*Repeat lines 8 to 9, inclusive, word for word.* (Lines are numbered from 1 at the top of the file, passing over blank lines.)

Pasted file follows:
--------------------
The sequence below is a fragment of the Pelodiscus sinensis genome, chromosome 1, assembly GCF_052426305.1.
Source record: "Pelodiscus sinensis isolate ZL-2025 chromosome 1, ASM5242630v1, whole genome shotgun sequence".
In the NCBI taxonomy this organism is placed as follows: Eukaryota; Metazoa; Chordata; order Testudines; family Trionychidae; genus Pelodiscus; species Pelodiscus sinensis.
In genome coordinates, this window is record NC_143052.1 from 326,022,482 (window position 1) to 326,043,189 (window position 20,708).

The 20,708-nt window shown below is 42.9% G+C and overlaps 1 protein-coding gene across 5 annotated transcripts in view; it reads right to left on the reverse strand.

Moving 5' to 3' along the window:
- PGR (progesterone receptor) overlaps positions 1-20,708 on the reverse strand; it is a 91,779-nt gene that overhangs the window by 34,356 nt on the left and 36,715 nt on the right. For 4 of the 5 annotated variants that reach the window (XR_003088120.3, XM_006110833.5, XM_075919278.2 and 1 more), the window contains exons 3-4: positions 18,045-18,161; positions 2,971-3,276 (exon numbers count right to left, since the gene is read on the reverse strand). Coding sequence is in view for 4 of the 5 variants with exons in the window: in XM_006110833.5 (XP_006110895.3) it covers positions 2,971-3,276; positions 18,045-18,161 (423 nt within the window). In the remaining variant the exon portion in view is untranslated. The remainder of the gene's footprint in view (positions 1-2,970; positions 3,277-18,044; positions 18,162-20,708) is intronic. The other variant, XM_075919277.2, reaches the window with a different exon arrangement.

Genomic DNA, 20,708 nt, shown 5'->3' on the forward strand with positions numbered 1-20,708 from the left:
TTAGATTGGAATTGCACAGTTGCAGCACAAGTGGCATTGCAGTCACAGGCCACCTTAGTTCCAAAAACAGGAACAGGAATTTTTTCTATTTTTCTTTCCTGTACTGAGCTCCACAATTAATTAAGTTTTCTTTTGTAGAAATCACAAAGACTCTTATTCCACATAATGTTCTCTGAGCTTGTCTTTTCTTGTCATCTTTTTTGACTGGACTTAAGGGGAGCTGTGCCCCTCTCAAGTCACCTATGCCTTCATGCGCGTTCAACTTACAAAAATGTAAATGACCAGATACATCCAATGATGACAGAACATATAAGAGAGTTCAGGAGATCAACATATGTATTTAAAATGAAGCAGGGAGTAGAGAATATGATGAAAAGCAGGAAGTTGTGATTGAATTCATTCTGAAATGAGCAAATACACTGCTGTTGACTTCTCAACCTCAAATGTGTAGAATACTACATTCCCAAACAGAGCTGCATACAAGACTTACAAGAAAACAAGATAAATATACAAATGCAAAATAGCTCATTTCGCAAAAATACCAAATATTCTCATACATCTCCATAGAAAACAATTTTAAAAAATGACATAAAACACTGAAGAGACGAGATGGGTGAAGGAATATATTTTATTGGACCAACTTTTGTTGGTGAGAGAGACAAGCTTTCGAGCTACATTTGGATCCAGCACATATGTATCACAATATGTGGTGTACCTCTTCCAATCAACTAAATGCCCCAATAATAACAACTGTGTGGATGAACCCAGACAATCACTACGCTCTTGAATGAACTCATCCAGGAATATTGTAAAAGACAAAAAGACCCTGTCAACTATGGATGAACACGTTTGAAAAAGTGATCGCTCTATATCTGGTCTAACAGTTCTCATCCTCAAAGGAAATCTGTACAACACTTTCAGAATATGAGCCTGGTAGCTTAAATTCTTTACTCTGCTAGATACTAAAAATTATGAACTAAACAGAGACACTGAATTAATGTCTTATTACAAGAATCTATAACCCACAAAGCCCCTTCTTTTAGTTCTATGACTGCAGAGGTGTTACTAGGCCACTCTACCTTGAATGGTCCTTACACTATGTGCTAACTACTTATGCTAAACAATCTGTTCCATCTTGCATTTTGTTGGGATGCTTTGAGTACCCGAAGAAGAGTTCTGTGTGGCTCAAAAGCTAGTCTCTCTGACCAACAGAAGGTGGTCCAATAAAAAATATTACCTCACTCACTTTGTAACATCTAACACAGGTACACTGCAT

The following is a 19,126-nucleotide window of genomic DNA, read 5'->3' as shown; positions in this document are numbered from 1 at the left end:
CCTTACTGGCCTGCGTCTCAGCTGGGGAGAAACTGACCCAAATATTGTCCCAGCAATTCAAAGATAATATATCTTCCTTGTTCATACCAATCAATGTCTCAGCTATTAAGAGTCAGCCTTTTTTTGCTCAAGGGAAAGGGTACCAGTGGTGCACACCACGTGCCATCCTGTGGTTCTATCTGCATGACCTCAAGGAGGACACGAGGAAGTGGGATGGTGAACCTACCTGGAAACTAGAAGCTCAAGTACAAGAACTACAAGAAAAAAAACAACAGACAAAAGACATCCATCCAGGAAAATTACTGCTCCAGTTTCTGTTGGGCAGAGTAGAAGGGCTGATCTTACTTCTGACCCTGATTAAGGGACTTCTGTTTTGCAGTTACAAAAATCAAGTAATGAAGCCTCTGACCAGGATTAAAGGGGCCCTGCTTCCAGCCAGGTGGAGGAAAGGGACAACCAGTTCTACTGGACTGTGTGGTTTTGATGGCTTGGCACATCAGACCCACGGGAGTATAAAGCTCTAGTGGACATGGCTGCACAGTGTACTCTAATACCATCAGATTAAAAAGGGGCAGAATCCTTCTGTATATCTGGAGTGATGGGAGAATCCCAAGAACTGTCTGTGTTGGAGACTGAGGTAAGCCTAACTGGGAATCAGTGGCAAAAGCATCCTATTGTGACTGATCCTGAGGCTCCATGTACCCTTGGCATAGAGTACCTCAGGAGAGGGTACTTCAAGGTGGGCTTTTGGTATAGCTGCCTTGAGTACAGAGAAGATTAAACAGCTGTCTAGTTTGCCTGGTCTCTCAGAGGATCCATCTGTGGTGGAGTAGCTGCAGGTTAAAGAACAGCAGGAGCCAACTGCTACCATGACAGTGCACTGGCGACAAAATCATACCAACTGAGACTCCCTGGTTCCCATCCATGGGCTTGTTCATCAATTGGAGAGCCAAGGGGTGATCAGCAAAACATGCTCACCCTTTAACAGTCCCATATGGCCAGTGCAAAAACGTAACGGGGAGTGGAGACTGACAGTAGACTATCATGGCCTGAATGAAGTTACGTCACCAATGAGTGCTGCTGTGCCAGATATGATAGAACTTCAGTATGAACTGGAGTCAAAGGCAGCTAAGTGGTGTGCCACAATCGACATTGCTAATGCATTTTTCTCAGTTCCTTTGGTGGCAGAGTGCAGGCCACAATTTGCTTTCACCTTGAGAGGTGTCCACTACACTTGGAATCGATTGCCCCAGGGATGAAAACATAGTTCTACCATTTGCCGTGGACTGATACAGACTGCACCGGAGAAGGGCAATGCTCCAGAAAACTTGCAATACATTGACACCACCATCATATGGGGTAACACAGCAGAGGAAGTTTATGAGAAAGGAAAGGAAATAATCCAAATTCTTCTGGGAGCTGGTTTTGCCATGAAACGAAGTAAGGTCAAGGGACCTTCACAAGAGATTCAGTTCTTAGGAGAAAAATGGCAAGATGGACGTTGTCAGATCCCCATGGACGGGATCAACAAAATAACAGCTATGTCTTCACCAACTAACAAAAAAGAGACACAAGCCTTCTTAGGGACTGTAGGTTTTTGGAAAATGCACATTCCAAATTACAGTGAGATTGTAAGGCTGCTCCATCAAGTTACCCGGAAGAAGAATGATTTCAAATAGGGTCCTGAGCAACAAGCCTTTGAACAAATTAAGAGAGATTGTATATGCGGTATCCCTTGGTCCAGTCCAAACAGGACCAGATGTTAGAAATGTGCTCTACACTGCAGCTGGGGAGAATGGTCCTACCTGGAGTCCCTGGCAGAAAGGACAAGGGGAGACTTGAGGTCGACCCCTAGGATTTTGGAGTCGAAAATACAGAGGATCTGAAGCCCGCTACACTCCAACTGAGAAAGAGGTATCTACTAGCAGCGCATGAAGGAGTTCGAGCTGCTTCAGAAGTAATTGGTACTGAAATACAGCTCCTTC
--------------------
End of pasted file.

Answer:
Genomic DNA, 20,708 nt, shown 5'->3' on the forward strand with positions numbered 1-20,708 from the left:
TTAGATTGGAATTGCACAGTTGCAGCACAAGTGGCATTGCAGTCACAGGCCACCTTAGTTCCAAAAACAGGAACAGGAATTTTTTCTATTTTTCTTTCCTGTACTGAGCTCCACAATTAATTAAGTTTTCTTTTGTAGAAATCACAAAGACTCTTATTCCACATAATGTTCTCTGAGCTTGTCTTTTCTTGTCATCTTTTTTGACTGGACTTAAGGGGAGCTGTGCCCCTCTCAAGTCACCTATGCCTTCATGCGCGTTCAACTTACAAAAATGTAAATGACCAGATACATCCAATGATGACAGAACATATAAGAGAGTTCAGGAGATCAACATATGTATTTAAAATGAAGCAGGGAGTAGAGAATATGATGAAAAGCAGGAAGTTGTGATTGAATTCATTCTGAAATGAGCAAATACACTGCTGTTGACTTCTCAACCTCAAATGTGTAGAATACTACATTCCCAAACAGAGCTGCATACAAGACTTACAAGAAAACAAGATAAATATACAAATGCAAAATAGCTCATTTCGCAAAAATACCAAATATTCTCATACATCTCCATAGAAAACAATTTTAAAAAATGACATAAAACACTGAAGAGACGAGATGGGTGAAGGAATATATTTTATTGGACCAACTTTTGTTGGTGAGAGAGACAAGCTTTCGAGCTACATTTGGATCCAGCACATATGTATCACAATATGTGGTGTACCTCTTCCAATCAACTAAATGCCCCAATAATAACAACTGTGTGGATGAACCCAGACAATCACTACGCTCTTGAATGAACTCATCCAGGAATATTGTAAAAGACAAAAAGACCCTGTCAACTATGGATGAACACGTTTGAAAAAGTGATCGCTCTATATCTGGTCTAACAGTTCTCATCCTCAAAGGAAATCTGTACAACACTTTCAGAATATGAGCCTGGTAGCTTAAATTCTTTACTCTGCTAGATACTAAAAATTATGAACTAAACAGAGACACTGAATTAATGTCTTATTACAAGAATCTATAACCCACAAAGCCCCTTCTTTTAGTTCTATGACTGCAGAGGTGTTACTAGGCCACTCTACCTTGAATGGTCCTTACACTATGTGCTAACTACTTATGCTAAACAATCTGTTCCATCTTGCATTTTGTTGGGATGCTTTGAGTACCCGAAGAAGAGTTCTGTGTGGCTCAAAAGCTAGTCTCTCTGACCAACAGAAGGTGGTCCAATAAAAAATATTACCTCACTCACTTTGTAACATCTAACACAGGTACACTGCAT